Differences in (G+C) content between species: a commentary on Forsdyke's "chromosomal viewpoint" of speciation.
Forsdyke (1999) has recently argued that differences in (G+C)%, or G+C content, may trigger new species formation. He further argues that the genic model has shortcomings that can be overcome by his "chromosomal" (hereafter, "G+C") model. We disagree on several counts. First, we do not accept that the genic model has the shortcomings suggested by Forsdyke. There is an abundance of empirical support for the contribution of individual genes, as well as of mapped chromosomal regions, to post-zygotic reproductive isolation (and Haldane's rule). Further, we argue that the G+C model suffers from the same theoretical difficulties as other speciation models based on underdominance. We also question the evidence Forsdyke uses to support his model. Finally, we describe analyses of G+C content in a well-studied model system of speciation (the Drosophila melanogaster species complex), the results of which are incompatible with the G+C model. Thus, while Forsdyke's G+C model cannot be explicitly ruled out, it is not directly supported by empirical data. In contrast, the genic model is well supported by empirical data, holds up on theoretical grounds, and does not require any assistance from the G+C model.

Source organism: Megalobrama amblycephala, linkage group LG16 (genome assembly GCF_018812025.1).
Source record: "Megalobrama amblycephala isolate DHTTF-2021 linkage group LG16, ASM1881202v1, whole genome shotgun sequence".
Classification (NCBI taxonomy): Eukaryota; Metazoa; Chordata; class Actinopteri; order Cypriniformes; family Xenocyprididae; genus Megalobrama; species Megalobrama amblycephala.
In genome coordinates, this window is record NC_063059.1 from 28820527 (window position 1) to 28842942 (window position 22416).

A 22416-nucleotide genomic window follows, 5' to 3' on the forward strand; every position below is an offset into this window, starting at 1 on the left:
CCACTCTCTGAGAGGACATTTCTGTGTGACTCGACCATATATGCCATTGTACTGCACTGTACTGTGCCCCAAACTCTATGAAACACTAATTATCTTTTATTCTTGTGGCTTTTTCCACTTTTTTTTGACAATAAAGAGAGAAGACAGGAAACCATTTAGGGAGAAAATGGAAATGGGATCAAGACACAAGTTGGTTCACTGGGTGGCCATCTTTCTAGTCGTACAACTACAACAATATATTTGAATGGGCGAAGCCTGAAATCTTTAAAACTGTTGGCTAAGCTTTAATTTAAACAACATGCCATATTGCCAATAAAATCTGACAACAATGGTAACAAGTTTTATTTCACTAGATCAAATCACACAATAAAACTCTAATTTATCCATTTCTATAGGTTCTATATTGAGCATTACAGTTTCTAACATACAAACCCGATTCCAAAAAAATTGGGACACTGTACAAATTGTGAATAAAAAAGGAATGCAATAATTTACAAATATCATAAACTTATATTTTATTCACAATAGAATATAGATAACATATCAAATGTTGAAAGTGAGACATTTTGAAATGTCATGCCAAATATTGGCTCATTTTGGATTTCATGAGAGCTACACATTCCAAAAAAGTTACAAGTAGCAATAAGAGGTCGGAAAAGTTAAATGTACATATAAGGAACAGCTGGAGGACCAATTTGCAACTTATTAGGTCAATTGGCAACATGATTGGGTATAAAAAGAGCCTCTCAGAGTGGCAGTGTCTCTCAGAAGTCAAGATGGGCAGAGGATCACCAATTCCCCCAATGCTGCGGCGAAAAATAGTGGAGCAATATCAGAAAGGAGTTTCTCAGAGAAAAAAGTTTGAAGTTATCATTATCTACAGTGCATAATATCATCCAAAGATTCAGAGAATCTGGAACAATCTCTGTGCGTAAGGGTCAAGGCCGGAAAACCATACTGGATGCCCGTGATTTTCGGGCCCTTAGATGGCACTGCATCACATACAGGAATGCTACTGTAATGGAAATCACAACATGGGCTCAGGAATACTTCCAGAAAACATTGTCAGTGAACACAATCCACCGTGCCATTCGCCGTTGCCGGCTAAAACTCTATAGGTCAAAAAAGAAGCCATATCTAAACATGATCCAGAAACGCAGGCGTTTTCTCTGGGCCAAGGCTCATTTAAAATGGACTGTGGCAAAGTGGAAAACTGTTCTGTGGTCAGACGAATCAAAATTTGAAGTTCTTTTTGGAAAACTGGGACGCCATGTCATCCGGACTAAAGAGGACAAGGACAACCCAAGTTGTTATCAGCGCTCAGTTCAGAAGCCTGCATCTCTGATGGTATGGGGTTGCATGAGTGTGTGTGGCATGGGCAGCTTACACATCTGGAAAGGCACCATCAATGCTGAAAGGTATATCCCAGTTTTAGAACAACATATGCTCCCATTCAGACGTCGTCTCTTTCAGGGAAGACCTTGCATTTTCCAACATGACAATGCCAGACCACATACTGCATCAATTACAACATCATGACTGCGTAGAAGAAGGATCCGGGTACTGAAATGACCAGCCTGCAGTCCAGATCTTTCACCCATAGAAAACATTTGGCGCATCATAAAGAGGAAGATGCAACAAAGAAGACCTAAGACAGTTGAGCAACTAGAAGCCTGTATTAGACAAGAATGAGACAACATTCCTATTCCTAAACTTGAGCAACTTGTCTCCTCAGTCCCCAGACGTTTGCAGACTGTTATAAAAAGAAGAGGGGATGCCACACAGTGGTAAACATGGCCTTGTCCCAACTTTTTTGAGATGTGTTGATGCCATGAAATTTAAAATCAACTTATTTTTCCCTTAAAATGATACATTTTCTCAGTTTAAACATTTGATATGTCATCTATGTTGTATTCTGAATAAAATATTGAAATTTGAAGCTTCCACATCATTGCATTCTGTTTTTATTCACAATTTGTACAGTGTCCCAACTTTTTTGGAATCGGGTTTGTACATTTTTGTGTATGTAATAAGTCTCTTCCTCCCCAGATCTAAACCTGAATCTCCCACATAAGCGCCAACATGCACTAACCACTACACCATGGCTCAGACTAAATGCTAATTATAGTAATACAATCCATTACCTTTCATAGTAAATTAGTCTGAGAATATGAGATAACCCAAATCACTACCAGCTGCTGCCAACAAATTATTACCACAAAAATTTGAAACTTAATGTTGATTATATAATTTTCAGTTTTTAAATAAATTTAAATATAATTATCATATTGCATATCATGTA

Kliman, RM; Rogers, BT; Noor, MA
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